Depression, Anxiety & Me

Around the year 2000 I started suffering Depression, Anxiety and what I remember most about it was I had no get up and go about me. (I just couldn’t be bothered). As far as the anxiety was concerned I would get up tight about things to a point where I realised I was holding my breath. ( Not a clever idea is it?)

There are two things that stick in my mind even all these years later about my depression and anxiety,

Around this time our daughter was 8/9yrs old and we decided to hire a static caravan in Northumberland here in the UK along with my parents. As my wife wasn’t sure of the way there my father said he knew how to get where we were going.

It was on the road home an anxiety issue arose because despite being told to follow my father, my wife overtook my father and I and up ahead their was a fork in the road. She should have taken the fork to the right when she took the fork to left. This meant my father and I waiting at that junction anxiously till they reappeared.

Having Depression and anxiety quite often meant I couldn’t go further than my front door. I am a uniformed Salvationist of the Salvation Army and I can even remember every Sunday for weeks on end putting my uniform on (except jacket) until it came time to go and I would come to put jacket on and I couldn’t. Nerves and anxiety got the better of me and I used to ask my wife to call the Church to say I wouldn’t be there.

The main factor that played a part in my recovery was every week my father came to see me and we didn’t just talk about my depression we had general conversations as well. I also used to get regular visits from my then pastor who used to suffer from Clinical Depression, again the discussion I had with him again were general.

There’s a saying on one of the UK’s tv channel’s says “It’s good to talk”.

What We Do Not See — BeautyBeyondBones

The devastation of an eating disorder is not only physical, but also social. It is an isolating disease that takes years for relationships to rebuild. How a Halloween party reminds this recovery warrior just how far God has delivered her, and how He is a Father that keeps His promises. #recovery #anorexia #eatingdisorder #edrecovery #catholic #christianity #god #jesus #bible #prayer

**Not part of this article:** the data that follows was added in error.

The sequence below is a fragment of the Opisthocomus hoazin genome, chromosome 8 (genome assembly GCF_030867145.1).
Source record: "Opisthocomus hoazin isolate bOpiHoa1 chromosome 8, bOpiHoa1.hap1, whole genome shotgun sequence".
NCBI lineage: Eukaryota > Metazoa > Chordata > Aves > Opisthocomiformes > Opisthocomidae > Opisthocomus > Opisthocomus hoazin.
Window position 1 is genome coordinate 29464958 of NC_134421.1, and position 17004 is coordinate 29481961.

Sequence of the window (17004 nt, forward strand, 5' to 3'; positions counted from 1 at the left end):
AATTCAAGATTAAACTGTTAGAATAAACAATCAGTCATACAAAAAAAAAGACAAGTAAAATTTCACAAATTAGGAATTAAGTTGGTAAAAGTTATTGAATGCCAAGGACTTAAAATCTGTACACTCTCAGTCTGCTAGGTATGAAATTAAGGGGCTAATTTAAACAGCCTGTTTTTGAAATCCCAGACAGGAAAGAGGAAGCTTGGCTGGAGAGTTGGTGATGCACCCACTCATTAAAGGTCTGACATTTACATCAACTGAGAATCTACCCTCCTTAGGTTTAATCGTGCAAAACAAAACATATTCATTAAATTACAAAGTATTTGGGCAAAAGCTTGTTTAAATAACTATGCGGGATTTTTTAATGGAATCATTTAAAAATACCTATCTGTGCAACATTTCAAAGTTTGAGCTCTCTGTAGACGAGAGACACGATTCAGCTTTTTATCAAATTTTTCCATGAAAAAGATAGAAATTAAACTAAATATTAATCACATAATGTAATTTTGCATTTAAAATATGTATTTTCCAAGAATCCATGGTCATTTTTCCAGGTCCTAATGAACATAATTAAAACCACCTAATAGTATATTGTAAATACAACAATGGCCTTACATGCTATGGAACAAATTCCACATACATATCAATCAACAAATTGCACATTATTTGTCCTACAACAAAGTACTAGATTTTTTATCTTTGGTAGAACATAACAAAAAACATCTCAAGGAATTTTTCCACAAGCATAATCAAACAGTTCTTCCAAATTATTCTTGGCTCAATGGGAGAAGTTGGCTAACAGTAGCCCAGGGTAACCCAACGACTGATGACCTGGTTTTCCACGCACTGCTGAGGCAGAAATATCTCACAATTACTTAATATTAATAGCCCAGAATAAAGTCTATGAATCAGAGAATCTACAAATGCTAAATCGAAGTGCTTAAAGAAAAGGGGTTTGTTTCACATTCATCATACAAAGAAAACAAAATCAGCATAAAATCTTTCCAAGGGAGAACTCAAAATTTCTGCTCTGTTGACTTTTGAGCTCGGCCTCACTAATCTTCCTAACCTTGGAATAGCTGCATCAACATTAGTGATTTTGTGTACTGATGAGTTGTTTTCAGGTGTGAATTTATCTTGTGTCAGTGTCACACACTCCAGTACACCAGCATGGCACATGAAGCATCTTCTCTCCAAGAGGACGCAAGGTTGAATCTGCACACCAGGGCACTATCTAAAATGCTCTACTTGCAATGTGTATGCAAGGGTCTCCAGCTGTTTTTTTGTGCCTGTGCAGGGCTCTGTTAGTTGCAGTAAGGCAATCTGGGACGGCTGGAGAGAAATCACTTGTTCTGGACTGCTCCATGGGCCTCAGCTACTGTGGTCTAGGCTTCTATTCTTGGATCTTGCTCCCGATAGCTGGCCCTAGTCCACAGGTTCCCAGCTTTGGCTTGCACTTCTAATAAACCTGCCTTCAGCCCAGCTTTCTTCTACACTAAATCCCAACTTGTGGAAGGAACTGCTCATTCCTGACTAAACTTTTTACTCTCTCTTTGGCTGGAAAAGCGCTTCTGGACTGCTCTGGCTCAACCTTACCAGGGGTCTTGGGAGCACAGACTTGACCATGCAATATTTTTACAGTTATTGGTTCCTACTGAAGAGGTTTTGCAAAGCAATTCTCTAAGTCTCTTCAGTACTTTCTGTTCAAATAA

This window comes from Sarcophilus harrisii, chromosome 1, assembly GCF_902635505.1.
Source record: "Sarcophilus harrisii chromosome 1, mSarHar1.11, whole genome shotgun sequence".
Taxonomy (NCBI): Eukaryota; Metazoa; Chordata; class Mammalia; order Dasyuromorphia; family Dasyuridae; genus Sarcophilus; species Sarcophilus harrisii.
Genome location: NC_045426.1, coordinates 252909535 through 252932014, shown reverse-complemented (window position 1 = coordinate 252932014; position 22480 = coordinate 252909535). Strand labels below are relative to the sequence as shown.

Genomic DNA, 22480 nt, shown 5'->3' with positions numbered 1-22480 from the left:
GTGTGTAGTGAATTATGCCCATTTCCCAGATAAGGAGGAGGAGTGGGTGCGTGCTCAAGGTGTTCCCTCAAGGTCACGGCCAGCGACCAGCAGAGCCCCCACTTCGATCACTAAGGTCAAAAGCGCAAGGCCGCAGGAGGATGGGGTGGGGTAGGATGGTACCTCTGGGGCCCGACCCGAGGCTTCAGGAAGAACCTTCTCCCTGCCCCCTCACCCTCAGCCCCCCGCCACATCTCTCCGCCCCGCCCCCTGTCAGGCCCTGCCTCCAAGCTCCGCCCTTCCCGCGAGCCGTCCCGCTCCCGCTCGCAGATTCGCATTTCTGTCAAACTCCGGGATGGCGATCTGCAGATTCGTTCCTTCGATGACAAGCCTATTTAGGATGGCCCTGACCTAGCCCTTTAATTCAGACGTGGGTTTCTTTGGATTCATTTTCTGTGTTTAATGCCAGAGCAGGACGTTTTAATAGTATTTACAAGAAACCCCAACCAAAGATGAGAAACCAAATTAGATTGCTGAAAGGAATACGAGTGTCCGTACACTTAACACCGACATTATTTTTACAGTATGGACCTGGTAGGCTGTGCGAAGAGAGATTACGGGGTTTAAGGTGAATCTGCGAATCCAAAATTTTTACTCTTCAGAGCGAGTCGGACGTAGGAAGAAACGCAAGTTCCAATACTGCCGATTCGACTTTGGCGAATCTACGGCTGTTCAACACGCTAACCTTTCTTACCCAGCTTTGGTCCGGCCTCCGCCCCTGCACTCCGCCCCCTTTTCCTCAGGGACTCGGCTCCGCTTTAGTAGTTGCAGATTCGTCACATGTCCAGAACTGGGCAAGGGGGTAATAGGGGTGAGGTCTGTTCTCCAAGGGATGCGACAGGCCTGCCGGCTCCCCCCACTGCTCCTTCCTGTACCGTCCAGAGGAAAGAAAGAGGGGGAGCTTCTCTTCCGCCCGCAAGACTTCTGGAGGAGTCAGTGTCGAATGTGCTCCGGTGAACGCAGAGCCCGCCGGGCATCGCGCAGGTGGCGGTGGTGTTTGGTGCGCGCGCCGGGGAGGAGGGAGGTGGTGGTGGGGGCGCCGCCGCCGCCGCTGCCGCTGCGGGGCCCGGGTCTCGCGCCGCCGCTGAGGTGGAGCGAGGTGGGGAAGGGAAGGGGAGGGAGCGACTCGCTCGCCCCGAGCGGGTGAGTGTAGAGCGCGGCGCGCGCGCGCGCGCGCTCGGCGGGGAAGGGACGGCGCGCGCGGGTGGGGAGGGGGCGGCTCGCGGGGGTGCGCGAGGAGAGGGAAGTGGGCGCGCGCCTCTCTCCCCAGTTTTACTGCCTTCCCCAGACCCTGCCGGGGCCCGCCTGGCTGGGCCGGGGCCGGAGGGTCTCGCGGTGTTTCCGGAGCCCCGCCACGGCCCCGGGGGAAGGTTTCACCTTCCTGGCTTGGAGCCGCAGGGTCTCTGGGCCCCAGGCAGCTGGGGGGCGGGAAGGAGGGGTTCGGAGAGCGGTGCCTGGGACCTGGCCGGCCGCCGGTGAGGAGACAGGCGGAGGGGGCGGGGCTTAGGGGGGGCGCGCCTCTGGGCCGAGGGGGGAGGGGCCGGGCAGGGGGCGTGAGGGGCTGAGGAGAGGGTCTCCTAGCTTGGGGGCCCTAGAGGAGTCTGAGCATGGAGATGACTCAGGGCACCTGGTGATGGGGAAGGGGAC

What We Do Not See — BeautyBeyondBones

Disability

  • What is a disability?
  • What if I’m getting medication or treatment for my mental health problem?
  • What if I had a disability in the past?
  • Checklist: Is my mental health problem a disability?

What is a disability?

You have to show that your mental health problem is a disability to get the protection of the Equality Act.

‘Disability’ has a special legal meaning under the Equality Act, which is broader than the usual way you might understand the word. Even if you don’t think you have a disability, the Equality Act may protect you from discrimination if your mental health problem fits its definition of disability.

The Equality Act says you have a disability if you have a physical or mental impairment that has a substantial, adverse, and long-term effect on your ability to carry out normal day-to-day activities.

The focus is on the effect of your mental health problem, rather than the diagnosis. So you need to show that your mental health problem:

  • has more than a small effect on your everyday life
  • makes things more difficult for you, and
  • has lasted at least 12 months, is likely to last 12 months, or (if your mental health problem has improved) that it is likely to recur.

Examples of ‘substantial adverse effect’

Simon has obsessive-compulsive disorder (OCD). He has to check and recheck whether lights are switched off and doors are locked. This can make him late for work or other appointments. His obsessive thoughts often distract him from activities that he is doing and disrupt his daily routines. His mental health problem therefore has a substantial adverse effect on the way he does things.

Examples of ‘long term’

  • Jenny has had depression for 10 months and the doctor says it will be likely to last at least another 4 to 5 months.
  • Selina has bipolar affective disorder. She had her first and second episode in January 2013, then a third episode in January 2014. Even though there was a gap between her second and third episode, her mental health problem is considered to have continued over the whole period (in this case, a period of 13 months).

What if I’m getting medication or treatment for my mental health problem?

If you are getting some treatment or taking medication for your condition, you ignore the effect of your treatment when deciding whether your condition is having a substantial, adverse effect on your daily activities. This means the law is looking at how your condition affects you without your treatment or medication.

Example

Mohammed has long-term anxiety and is being treated by counselling. Anxiety would normally make him find simple tasks difficult. Because he has counselling, he is able to get up and go to work.

The Equality Act says you have to ignore his treatment in deciding whether his mental health problem has a substantial adverse effect on his day-to-day activities and so he has a disability.

What if I had a disability in the past?

You are still protected from discrimination if you had a disability in the past. That means that if your past mental health problem had a substantial, long-term and adverse effect, you will get the protection of the Equality Act.